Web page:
Jamila Souffrant 19:19

Hmm. So when did that moment come from for you? Right? Because I know a lot of people who have successful businesses, online businesses, and I don't know that they're positioning for a sale like right now I don't feel like I'm in nowhere close, ready to think that way. So at what point? Do you start to think that way? When did you start to think that way that that was going to be a viable exit strategy for you,

Kathryn Finney 19:40

you should start thinking that way from the very beginning. If you're interested in building a company that is going to grow, if you're interested in building a company that's gonna get venture capital, or even angel investment, you have to think that way. Because as a venture capitalist, I don't make money if you hold on to your company. Now, if there's other ways to get funding It seems like revenue based financing and things like that, that don't require you to be in this like, fast growth trajectory. But as a VC, I need you to be growing. And you should be growing and scaling. That's how I'm gonna make the return back to me.

Jamila Souffrant 20:13

But it sounds like though the goal for the person, the business owner or the entrepreneur, it needs to be clear, because they may say to themselves, well, I like this as a lifestyle business. This is how I want to make my money. I don't want to like go fast, versus someone who's saying, I'm only gonna do this for a time being, I want to move on to something else, like in a few years.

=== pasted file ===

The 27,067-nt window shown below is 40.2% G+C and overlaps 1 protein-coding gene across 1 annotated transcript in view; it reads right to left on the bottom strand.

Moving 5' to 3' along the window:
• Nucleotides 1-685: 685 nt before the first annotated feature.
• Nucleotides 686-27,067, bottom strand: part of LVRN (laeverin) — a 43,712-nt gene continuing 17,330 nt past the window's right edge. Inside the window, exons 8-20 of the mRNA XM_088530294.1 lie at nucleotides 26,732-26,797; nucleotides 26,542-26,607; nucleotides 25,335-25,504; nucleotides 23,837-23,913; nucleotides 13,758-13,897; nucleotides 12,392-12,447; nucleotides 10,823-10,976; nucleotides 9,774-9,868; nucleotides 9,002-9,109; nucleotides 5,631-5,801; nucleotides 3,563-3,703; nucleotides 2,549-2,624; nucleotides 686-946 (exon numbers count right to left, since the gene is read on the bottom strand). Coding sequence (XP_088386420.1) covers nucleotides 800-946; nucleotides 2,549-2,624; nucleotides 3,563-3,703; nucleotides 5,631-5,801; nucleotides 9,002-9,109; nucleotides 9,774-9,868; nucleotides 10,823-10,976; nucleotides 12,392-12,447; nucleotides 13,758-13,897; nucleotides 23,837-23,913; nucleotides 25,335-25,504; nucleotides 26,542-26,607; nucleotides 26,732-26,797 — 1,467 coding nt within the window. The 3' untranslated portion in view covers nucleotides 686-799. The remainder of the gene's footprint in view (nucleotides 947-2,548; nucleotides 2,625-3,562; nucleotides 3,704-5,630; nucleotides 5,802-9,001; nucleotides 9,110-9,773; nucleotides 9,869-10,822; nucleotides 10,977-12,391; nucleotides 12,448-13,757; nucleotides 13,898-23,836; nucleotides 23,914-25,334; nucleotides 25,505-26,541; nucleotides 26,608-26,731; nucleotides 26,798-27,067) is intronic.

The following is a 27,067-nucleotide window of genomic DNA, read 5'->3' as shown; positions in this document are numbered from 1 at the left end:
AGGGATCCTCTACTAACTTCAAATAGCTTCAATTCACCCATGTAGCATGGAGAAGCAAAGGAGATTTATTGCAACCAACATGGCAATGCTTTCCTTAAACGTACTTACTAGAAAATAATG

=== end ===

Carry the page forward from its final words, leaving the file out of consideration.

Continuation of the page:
Kathryn Finney 20:31

Yeah, no, I mean, I think that you hit it right on the nail on the head, is that not everyone has to be a startup. And I think startup culture has been sort of promoted has been glamorized. Everyone wants to be a part of it. It's okay to say, you know, what, I just want this one shop in my neighborhood. And I just want to do this, I go there every day. And I'm very, very happy that everything needs to be high growth. Because with that high growth comes quite a bit of pressure.

Jamila Souffrant 20:58

Right. And I listened to enough how I built these episodes, and I research companies where they start out fine, and they start getting that money and they're growing too fast, or they have this promise to their investors that they they just can't fulfill and it'll implodes.

Kathryn Finney 21:11

Nasty Gal is a perfect example.

Jamila Souffrant 21:14

Yeah, yeah. So okay, I love this part. In the book, you talk about non techie startups, because, you know, like you said, like, in the beginning, when you started seeing advertisements for blogs, they were like more tech related. But there are so many examples, like your blog, and business being won the budget fascination, where it does not have to be a technology company. But the thing is to like, most companies, though, what separates you from others in the space, even if you are not a tech based company is technology, right? Because people are accessing your, whatever, buying your product through technology,

Kathryn Finney 21:47